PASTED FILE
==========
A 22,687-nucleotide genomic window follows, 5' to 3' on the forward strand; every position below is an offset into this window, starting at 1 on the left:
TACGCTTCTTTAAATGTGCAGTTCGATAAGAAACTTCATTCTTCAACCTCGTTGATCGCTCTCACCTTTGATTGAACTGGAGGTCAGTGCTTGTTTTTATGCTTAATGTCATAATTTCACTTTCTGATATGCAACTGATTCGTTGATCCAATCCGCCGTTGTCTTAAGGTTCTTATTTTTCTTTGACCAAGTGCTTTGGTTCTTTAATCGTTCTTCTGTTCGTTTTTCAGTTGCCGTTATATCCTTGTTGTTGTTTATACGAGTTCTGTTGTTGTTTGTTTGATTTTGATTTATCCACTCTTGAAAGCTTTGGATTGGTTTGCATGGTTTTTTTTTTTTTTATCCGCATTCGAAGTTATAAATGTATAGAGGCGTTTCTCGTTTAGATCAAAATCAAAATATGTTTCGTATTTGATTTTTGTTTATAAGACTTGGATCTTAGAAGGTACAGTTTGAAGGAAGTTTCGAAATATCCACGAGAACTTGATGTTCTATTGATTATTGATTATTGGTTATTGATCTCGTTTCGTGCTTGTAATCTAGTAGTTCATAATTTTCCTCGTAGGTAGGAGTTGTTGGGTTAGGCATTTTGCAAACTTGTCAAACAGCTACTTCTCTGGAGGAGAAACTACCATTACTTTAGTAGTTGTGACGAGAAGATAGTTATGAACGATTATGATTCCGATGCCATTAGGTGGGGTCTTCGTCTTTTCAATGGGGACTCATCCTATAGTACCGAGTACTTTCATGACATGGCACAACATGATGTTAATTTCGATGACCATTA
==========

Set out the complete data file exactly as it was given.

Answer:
A 22,687-nucleotide genomic window follows, 5' to 3' on the forward strand; every position below is an offset into this window, starting at 1 on the left:
TACGCTTCTTTAAATGTGCAGTTCGATAAGAAACTTCATTCTTCAACCTCGTTGATCGCTCTCACCTTTGATTGAACTGGAGGTCAGTGCTTGTTTTTATGCTTAATGTCATAATTTCACTTTCTGATATGCAACTGATTCGTTGATCCAATCCGCCGTTGTCTTAAGGTTCTTATTTTTCTTTGACCAAGTGCTTTGGTTCTTTAATCGTTCTTCTGTTCGTTTTTCAGTTGCCGTTATATCCTTGTTGTTGTTTATACGAGTTCTGTTGTTGTTTGTTTGATTTTGATTTATCCACTCTTGAAAGCTTTGGATTGGTTTGCATGGTTTTTTTTTTTTTTATCCGCATTCGAAGTTATAAATGTATAGAGGCGTTTCTCGTTTAGATCAAAATCAAAATATGTTTCGTATTTGATTTTTGTTTATAAGACTTGGATCTTAGAAGGTACAGTTTGAAGGAAGTTTCGAAATATCCACGAGAACTTGATGTTCTATTGATTATTGATTATTGGTTATTGATCTCGTTTCGTGCTTGTAATCTAGTAGTTCATAATTTTCCTCGTAGGTAGGAGTTGTTGGGTTAGGCATTTTGCAAACTTGTCAAACAGCTACTTCTCTGGAGGAGAAACTACCATTACTTTAGTAGTTGTGACGAGAAGATAGTTATGAACGATTATGATTCCGATGCCATTAGGTGGGGTCTTCGTCTTTTCAATGGGGACTCATCCTATAGTACCGAGTACTTTCATGACATGGCACAACATGATGTTAATTTCGATGACCATTA